If you have ever moved you know that it is an ordeal. Recently Katherine and I moved within the same town. She is an organizational genius and our movers bragged more about her system than their own. But part of the experience involves displacement – living somewhere that isn’t really home. We spent two nights in a hotel (I know that Railroads don’t have hotels in Monopoly, but it wasn’t until we moved to Maryland that we learned that the ‘B&O’ in B&O Railroad stands for Baltimore & Ohio!). Once the initial relief of having someone else clean up after you wears off, living out of suitcases is no fun, even for only two days. It isn’t home.

Tomorrow evening our church, and many others, will celebrate the night Jesus was betrayed. Many will follow with what we call Good Friday services in celebration of the day Jesus died.

This is one of those peculiar things about Christianity that seems counterintuitive to natural thought. Most grieve death, and all feel some measure of dread when it comes. But we celebrate too.

This past Sunday I shared with our congregation that Craig Bartholomew, in his book, Where Mortals Dwell, writes that our sense of ‘place’ profoundly contributes to our sense of humanness. Where we live, who we love, what we do, who we root for – everything in our daily experiences that place us in a context – all of it is part and parcel of what makes us feel human. And when some dimension of our lives is stripped away, it is a crisis to our humanness. We feel displaced.

What exactly do we celebrate when we consider Jesus’ death?

You have to go to the Old Testament to fully understand. Each year, on the Day of Atonement, along with the sacrifice for sin that the High Priest would offer to God on behalf of Israel, a goat was chosen to ceremonially have the sins of the people placed on its head, only to be turned loose into the wilderness, outside the camp. It was the ‘scapegoat’ that symbolically carried away the sins of the people.

Do you remember when John the Baptist said, Look, the Lamb of God who takes away the sin of the world (John 2:29)? He was identifying Jesus, the true Scapegoat, the One who would be treated inhumanely, and unjustly executed, to die with our guilt upon Him displaced and outside the city of Jerusalem.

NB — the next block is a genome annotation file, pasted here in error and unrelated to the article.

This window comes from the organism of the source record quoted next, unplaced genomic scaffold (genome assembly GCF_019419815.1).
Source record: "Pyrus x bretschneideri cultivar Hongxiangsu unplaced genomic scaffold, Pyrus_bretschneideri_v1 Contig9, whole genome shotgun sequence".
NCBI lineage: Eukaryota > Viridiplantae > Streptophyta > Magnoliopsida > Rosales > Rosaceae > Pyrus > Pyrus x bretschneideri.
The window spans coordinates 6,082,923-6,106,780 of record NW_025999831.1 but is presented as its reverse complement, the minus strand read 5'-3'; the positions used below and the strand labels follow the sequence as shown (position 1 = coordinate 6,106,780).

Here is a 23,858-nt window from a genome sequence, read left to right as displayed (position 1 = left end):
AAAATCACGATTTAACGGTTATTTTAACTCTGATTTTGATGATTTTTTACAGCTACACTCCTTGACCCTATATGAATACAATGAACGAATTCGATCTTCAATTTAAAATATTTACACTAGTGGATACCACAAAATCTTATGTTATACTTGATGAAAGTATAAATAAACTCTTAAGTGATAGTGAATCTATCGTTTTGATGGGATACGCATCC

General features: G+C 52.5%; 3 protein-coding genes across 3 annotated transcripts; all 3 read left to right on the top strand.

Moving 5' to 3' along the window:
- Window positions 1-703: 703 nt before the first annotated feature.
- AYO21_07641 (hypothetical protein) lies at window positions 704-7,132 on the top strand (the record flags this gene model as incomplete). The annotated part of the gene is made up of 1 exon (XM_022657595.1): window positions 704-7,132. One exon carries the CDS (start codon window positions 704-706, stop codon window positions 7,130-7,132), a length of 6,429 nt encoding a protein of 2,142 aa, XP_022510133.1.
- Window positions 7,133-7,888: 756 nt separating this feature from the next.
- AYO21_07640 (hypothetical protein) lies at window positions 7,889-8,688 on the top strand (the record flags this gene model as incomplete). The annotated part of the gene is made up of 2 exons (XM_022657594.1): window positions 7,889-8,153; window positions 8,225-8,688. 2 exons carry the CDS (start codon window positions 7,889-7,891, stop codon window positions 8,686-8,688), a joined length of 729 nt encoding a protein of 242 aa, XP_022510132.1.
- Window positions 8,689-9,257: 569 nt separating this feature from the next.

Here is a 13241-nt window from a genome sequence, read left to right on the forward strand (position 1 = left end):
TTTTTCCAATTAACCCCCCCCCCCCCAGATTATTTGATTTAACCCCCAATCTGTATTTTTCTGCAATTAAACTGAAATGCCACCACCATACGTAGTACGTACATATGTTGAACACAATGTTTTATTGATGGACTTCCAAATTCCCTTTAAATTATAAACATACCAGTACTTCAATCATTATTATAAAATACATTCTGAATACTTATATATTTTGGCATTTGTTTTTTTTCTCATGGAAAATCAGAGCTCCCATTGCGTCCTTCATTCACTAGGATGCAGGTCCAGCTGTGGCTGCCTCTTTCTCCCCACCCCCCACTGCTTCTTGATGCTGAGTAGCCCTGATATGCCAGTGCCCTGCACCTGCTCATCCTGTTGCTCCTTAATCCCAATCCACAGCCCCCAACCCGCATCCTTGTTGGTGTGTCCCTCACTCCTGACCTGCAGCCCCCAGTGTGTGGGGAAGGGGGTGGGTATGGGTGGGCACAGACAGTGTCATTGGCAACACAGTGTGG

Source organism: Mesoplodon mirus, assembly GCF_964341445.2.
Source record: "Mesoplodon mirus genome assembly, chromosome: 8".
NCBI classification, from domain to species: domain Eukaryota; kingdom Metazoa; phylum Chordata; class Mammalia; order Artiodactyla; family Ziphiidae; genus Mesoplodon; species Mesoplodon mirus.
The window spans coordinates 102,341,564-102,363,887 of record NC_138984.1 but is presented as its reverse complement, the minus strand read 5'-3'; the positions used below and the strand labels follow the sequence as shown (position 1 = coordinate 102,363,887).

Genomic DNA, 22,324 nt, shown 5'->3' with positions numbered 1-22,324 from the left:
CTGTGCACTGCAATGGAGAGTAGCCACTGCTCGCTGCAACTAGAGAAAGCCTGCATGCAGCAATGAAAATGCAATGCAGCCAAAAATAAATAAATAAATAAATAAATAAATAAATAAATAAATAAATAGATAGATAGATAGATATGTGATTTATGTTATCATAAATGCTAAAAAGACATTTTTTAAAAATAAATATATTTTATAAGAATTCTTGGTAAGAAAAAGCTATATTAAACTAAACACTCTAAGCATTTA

Through faith it is as though we died with Jesus, only to discover that we are not displaced, but restored to the humanness we were created for. So in recognizing Jesus’ sacrifice we celebrate that in Him God has found us home.

Hey, we’re unfinished, which means that in the journey, from time to time we lose sight of home. Our sin, our doubts, our fears, our crises, our affections, and a whole host of other experiences can leave us feeling less than human. But the Cross speaks into our lives with Jesus, and a glimpse of Him will do what it did for Peter when Jesus forgave him at the Sea of Galilee – it will remind us that when God looks at us, He doesn’t see failures or screw-ups. He sees His children – and they are every bit as human as His Son became for them.

Friends, what good news.

peace.

The Mark (aka Lost in Translation, part 2)

March 15, 2012 § Leave a comment

There was a Church Growth study that came out over 20 years ago. It listed the three most important rooms in a church facility when it came to visitors. They were (in order), the Nursery, the Ladies’ Restroom and the Sanctuary. Essentially, what this study revealed was that by the time a visiting family entered into that church’s worship space, they had already determined whether or not they would return a second week. Before the sermon. Before hearing the music. It really is that practical at times.

Similarly, Jesus has offered a practical litmus test for the Church – a ‘mark’ (Francis Schaeffer coined this term in his booklet, The Mark of the Christian) that will determine whether or not the outside world will receive the Christian message as credible. We celebrate this defining characteristic each Maundy Thursday when we celebrate the Lord’s Supper. That word ‘Maundy’ comes from the Latin, ‘mundatum,’ and it means what it sounds like: Mandate, or Command. It is used in John 13:34-35 where Jesus says, A new command I give you: Love one another. As I have loved you, so you must love one another. By this all men will know that you are my disciples, if you love one another.